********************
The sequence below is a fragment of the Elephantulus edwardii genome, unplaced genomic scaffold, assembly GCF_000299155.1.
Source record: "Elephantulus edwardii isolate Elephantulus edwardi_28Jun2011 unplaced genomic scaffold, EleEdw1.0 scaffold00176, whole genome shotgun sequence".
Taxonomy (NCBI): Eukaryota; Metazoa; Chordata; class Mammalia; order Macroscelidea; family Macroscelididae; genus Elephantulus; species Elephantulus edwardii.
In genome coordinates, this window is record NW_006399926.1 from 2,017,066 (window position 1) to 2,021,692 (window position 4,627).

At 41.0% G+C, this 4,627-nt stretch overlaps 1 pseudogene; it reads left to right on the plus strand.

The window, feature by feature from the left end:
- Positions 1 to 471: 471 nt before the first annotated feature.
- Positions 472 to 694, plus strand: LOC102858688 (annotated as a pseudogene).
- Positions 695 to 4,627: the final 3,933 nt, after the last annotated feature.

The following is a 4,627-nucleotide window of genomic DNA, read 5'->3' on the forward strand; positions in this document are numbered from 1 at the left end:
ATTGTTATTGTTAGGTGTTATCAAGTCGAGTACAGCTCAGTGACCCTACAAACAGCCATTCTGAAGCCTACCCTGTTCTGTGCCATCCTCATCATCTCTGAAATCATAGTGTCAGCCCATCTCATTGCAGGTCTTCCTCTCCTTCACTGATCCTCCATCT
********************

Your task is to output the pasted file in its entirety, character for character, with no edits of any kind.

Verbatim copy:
The sequence below is a fragment of the Elephantulus edwardii genome, unplaced genomic scaffold, assembly GCF_000299155.1.
Source record: "Elephantulus edwardii isolate Elephantulus edwardi_28Jun2011 unplaced genomic scaffold, EleEdw1.0 scaffold00176, whole genome shotgun sequence".
Taxonomy (NCBI): Eukaryota; Metazoa; Chordata; class Mammalia; order Macroscelidea; family Macroscelididae; genus Elephantulus; species Elephantulus edwardii.
In genome coordinates, this window is record NW_006399926.1 from 2,017,066 (window position 1) to 2,021,692 (window position 4,627).

At 41.0% G+C, this 4,627-nt stretch overlaps 1 pseudogene; it reads left to right on the plus strand.

The window, feature by feature from the left end:
- Positions 1 to 471: 471 nt before the first annotated feature.
- Positions 472 to 694, plus strand: LOC102858688 (annotated as a pseudogene).
- Positions 695 to 4,627: the final 3,933 nt, after the last annotated feature.

The following is a 4,627-nucleotide window of genomic DNA, read 5'->3' on the forward strand; positions in this document are numbered from 1 at the left end:
ATTGTTATTGTTAGGTGTTATCAAGTCGAGTACAGCTCAGTGACCCTACAAACAGCCATTCTGAAGCCTACCCTGTTCTGTGCCATCCTCATCATCTCTGAAATCATAGTGTCAGCCCATCTCATTGCAGGTCTTCCTCTCCTTCACTGATCCTCCATCT